Thursday October 21, 2021

Supreme Court rejects IS bride’s legal bid to return to UK

February 27, 2021

LONDON: Britain’s highest court on Friday rejected a bid by a woman who was stripped of her UK citizenship for joining the Islamic State group to return to challenge the decision.

Five judges at the Supreme Court gave a unanimous decision in the case of Shamima Begum, whose legal battles have come to be seen as a test of how Britain treat nationals who joined the Jihadists.

They found her right to a fair hearing did not override considerations such as public safety, and that the decision to block her return should remain until she can participate “without the safety of the public being compromised”.

“That is not a perfect solution, as it is not known how long it may be before that is possible,” the head of the Supreme Court, judge Robert Reed, said in a written judgment. “But there is no perfect solution to a dilemma of the present kind.” Prime Minister Boris Johnson’s spokesman said the government was pleased with the ruling, telling reporters “decisions to deprive individuals of their citizenship are not taken lightly”.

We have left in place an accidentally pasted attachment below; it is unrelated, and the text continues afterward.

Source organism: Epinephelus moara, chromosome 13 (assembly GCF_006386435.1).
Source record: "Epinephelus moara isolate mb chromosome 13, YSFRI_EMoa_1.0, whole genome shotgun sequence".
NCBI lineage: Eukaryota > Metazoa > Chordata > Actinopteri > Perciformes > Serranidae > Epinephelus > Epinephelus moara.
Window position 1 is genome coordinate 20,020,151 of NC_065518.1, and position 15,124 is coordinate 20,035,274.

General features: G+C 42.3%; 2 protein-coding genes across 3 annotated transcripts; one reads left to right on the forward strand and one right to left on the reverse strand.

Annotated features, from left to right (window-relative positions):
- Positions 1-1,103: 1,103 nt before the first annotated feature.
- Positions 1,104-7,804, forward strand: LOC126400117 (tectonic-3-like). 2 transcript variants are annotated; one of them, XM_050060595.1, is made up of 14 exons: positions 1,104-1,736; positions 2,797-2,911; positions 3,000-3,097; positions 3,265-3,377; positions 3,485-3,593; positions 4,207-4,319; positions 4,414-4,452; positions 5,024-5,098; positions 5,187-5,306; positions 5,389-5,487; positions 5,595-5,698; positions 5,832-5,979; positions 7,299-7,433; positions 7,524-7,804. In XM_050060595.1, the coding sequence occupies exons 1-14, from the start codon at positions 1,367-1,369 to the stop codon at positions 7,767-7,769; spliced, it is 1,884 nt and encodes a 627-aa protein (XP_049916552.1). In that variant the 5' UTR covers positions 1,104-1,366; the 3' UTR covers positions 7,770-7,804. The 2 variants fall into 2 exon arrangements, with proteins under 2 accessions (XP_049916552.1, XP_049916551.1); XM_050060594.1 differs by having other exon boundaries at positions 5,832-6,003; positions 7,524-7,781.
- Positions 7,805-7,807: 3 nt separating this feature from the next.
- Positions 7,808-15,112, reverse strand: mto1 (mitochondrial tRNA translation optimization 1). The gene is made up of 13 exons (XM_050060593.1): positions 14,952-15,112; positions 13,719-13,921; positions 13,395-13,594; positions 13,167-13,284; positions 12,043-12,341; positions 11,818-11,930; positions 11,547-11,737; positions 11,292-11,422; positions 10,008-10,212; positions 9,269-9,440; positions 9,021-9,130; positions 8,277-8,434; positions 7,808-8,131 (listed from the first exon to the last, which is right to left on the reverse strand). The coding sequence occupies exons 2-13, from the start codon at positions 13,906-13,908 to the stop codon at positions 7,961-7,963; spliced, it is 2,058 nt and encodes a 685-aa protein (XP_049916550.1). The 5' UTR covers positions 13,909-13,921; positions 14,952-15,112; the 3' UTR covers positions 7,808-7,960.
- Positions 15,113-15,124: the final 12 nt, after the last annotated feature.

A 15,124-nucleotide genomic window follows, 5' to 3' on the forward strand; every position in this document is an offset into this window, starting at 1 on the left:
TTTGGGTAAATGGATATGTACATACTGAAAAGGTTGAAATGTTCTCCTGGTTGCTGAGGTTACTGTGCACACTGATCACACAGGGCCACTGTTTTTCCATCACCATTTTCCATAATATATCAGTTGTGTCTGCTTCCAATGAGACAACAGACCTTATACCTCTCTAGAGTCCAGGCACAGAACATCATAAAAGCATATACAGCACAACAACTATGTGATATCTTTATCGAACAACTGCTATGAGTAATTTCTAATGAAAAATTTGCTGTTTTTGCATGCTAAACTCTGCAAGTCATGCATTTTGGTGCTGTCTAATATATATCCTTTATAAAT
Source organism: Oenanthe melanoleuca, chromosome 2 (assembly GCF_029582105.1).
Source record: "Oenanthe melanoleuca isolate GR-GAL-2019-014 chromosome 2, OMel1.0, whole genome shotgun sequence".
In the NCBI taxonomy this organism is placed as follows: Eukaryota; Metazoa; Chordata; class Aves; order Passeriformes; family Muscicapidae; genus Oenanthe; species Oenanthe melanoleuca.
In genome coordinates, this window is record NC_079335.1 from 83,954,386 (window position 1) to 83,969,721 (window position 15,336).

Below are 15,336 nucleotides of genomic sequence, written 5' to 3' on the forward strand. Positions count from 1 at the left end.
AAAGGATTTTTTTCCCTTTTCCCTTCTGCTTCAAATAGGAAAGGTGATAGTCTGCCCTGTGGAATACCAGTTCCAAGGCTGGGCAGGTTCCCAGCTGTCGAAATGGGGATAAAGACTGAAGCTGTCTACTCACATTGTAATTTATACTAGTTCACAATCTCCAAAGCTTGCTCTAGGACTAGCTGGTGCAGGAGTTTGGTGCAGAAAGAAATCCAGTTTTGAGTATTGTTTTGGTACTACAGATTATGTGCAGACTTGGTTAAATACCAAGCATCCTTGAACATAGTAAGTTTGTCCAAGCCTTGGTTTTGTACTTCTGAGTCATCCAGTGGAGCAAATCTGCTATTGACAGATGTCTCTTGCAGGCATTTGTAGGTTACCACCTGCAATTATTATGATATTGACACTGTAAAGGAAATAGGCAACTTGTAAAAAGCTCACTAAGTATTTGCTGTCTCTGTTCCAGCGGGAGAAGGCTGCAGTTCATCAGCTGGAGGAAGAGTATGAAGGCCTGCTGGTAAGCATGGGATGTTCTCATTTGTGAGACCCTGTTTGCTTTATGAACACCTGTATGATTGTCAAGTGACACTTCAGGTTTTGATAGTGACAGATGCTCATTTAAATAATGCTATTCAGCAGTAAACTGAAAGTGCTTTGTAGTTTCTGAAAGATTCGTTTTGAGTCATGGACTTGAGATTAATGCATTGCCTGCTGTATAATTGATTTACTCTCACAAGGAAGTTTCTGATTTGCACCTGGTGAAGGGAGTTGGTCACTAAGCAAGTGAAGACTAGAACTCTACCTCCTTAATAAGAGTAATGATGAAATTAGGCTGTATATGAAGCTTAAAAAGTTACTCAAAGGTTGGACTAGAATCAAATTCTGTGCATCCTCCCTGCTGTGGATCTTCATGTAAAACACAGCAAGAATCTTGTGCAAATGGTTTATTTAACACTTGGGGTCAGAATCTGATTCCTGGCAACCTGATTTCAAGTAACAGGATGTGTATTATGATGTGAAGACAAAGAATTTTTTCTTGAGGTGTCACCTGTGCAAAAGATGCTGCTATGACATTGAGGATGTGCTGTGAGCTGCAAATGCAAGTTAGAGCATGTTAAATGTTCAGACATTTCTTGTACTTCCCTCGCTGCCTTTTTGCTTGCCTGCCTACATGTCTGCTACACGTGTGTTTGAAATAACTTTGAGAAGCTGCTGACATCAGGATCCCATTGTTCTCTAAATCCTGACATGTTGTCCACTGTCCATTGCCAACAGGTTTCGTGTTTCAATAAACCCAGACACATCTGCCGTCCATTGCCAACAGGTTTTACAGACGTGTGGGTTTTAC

“The safety and security of the UK must come first,” he added. Now 21, Begum left her home in east London at the age of 15 to travel to Syria with two school friends and married an IS fighter.

Britain’s then-interior minister Sajid Javid revoked her citizenship in 2019 on national security grounds amid an outcry led by right-wing newspapers. The Conservative lawmaker welcomed Friday’s verdict, noting it underlined that the government must be able to decide if someone poses too serious a threat to enter the country.

“Any restrictions of rights and freedoms faced by this individual are a direct consequence of the extreme actions that she and others have taken,” Javid added. In 2019 Begum told The Times newspaper that she did not regret travelling to Syria and had not been “fazed” by seeing a severed head dumped in a bin.

Although Britain has blocked her return, the United States and several European countries have accepted the repatriation of their citizens accused of joining the IS group overseas, with some facing charges in their home countries.